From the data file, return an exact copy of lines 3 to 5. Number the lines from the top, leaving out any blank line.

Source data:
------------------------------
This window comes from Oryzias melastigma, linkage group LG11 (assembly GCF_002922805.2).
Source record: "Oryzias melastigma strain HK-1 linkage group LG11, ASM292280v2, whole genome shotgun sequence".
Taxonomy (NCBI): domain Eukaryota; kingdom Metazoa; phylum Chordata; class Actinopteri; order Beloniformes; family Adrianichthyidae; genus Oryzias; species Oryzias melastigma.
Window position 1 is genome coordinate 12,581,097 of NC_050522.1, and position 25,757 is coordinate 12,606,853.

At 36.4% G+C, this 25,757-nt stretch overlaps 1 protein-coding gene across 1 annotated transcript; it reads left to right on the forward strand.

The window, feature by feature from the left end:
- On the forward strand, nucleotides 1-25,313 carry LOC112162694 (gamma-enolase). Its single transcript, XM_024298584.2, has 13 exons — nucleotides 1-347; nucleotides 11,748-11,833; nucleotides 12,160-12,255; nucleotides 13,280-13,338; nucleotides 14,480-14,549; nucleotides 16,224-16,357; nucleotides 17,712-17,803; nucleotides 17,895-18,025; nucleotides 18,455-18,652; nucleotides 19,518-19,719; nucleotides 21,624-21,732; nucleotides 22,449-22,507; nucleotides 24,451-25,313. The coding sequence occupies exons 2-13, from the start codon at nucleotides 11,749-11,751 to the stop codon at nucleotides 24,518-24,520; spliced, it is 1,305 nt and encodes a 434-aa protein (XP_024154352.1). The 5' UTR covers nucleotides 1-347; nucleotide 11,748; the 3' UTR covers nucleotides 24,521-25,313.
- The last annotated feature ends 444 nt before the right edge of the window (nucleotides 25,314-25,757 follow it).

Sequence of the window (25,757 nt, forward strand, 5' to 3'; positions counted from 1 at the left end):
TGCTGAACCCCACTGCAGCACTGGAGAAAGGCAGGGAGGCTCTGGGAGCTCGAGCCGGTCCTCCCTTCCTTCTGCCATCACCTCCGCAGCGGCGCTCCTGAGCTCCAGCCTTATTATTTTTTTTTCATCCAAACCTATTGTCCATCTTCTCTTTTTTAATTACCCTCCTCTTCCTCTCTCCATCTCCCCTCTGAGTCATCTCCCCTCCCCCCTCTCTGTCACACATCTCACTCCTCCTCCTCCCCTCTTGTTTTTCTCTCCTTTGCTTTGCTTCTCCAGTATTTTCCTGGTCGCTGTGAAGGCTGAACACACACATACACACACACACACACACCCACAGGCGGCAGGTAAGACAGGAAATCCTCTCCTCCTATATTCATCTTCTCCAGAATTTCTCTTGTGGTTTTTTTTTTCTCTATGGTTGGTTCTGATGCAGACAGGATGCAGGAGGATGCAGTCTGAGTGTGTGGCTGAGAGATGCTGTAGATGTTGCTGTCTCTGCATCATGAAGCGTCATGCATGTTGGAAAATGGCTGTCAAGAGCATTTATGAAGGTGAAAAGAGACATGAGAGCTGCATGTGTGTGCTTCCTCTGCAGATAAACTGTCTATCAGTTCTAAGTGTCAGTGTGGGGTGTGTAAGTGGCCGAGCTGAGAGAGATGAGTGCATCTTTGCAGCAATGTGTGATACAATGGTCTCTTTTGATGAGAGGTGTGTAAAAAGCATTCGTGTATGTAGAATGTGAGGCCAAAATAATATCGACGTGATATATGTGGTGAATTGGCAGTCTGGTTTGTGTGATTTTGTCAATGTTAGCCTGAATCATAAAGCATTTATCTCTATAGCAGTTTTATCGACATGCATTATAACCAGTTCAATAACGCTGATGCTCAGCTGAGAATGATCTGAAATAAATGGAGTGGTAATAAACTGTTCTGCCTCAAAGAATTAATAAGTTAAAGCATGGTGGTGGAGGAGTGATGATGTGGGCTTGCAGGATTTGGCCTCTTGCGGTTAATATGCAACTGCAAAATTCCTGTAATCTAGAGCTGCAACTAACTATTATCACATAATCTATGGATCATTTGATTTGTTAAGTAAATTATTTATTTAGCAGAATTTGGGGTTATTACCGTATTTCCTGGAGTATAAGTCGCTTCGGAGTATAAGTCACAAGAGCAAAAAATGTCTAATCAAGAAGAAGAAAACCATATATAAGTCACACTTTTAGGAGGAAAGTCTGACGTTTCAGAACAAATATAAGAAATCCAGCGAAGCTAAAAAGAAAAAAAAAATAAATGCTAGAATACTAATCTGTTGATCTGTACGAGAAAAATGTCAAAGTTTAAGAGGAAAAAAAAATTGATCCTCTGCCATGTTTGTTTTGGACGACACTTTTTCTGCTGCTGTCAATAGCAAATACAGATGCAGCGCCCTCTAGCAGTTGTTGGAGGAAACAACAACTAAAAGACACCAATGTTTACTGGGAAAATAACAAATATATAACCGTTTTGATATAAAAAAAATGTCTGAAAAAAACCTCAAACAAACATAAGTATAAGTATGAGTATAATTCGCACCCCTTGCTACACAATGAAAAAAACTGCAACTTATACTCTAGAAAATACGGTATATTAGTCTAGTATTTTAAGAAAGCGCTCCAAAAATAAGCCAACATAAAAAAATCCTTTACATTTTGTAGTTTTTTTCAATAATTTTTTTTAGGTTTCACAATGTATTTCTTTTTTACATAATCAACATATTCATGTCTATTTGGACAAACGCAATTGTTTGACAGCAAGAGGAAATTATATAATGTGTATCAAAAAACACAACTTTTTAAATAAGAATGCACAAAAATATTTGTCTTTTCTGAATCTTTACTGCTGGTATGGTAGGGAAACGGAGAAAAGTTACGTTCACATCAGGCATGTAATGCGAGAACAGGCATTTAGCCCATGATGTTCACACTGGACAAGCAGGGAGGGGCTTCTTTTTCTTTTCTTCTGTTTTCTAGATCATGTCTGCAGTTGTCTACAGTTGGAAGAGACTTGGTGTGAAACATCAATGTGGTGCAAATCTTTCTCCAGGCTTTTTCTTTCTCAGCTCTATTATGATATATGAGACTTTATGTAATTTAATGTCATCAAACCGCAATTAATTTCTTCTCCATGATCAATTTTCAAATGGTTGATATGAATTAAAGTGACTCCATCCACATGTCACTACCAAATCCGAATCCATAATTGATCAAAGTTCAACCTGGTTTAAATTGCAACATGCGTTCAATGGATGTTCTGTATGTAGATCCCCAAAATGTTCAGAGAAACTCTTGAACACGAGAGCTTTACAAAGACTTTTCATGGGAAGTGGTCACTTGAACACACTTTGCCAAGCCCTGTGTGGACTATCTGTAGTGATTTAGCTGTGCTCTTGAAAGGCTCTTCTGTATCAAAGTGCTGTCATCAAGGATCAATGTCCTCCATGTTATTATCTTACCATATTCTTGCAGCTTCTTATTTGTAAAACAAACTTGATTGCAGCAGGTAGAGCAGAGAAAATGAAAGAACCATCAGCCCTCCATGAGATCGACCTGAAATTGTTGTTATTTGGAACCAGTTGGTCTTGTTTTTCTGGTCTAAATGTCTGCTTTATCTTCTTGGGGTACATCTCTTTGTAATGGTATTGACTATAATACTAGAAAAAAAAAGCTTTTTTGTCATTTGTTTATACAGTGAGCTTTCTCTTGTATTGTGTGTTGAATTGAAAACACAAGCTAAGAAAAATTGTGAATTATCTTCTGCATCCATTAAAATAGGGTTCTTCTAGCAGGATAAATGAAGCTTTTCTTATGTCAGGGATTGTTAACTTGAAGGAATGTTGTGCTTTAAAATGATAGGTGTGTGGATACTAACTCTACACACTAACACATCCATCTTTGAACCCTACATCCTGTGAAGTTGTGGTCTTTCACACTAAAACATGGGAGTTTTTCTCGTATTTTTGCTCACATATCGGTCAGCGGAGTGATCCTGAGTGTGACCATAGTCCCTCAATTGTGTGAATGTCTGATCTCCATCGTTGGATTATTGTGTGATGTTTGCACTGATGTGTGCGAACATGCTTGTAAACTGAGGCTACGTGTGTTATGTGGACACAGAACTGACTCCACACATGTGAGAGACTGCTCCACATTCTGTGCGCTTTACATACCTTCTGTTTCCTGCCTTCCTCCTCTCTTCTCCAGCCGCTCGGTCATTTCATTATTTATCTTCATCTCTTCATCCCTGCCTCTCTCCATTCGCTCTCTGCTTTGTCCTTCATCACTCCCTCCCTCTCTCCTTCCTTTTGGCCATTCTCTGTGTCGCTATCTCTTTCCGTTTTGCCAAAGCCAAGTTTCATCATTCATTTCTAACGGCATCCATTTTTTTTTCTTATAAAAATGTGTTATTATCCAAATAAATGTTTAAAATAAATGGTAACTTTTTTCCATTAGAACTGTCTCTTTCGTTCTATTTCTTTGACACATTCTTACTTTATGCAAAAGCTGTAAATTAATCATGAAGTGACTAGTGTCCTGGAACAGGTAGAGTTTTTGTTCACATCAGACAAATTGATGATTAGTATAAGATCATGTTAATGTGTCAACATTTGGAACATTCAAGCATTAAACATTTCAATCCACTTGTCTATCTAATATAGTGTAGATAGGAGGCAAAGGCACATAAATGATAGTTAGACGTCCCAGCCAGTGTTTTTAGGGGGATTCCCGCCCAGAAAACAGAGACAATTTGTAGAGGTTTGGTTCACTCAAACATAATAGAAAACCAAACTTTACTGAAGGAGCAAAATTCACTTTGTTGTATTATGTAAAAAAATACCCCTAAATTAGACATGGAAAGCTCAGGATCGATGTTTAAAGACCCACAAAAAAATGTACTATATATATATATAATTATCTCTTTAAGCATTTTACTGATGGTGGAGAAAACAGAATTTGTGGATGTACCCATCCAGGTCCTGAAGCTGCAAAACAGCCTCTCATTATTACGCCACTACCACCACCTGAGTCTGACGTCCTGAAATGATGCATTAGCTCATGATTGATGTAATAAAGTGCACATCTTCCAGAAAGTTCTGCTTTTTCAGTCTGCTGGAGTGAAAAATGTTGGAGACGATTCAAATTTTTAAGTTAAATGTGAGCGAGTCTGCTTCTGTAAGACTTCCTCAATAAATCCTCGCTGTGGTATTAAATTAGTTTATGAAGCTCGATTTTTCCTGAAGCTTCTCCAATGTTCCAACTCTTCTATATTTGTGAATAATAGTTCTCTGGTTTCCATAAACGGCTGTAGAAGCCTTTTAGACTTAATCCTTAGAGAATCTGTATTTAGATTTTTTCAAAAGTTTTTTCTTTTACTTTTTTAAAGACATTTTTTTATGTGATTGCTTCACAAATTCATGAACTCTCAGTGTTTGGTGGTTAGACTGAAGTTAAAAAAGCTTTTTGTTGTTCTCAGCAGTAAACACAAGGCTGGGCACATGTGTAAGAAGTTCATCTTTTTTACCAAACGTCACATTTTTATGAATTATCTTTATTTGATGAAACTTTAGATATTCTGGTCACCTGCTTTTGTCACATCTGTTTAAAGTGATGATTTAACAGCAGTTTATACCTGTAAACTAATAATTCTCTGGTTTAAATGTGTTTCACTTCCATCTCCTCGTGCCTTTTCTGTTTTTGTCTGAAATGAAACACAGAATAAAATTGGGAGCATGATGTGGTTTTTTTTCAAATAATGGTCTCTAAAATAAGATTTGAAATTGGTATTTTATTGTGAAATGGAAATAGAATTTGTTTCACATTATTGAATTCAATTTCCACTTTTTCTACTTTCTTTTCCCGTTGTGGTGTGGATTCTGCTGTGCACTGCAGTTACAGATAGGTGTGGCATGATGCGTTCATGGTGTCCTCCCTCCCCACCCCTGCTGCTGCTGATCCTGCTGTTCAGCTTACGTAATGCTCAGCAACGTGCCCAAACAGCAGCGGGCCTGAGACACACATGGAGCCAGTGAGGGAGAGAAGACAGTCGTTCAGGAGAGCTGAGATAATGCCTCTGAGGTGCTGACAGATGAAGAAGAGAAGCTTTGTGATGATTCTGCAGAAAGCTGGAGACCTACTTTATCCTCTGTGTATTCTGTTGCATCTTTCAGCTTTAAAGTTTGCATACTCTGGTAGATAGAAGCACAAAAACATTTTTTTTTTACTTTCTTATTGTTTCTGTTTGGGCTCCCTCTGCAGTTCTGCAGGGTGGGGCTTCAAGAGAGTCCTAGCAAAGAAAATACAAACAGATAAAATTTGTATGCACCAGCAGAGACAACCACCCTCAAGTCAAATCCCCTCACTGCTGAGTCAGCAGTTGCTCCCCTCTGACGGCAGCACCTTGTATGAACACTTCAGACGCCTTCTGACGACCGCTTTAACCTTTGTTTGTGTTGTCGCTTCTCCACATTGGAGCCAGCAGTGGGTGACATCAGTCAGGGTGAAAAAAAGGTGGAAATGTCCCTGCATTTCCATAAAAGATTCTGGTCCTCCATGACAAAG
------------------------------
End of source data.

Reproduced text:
Taxonomy (NCBI): domain Eukaryota; kingdom Metazoa; phylum Chordata; class Actinopteri; order Beloniformes; family Adrianichthyidae; genus Oryzias; species Oryzias melastigma.
Window position 1 is genome coordinate 12,581,097 of NC_050522.1, and position 25,757 is coordinate 12,606,853.

At 36.4% G+C, this 25,757-nt stretch overlaps 1 protein-coding gene across 1 annotated transcript; it reads left to right on the forward strand.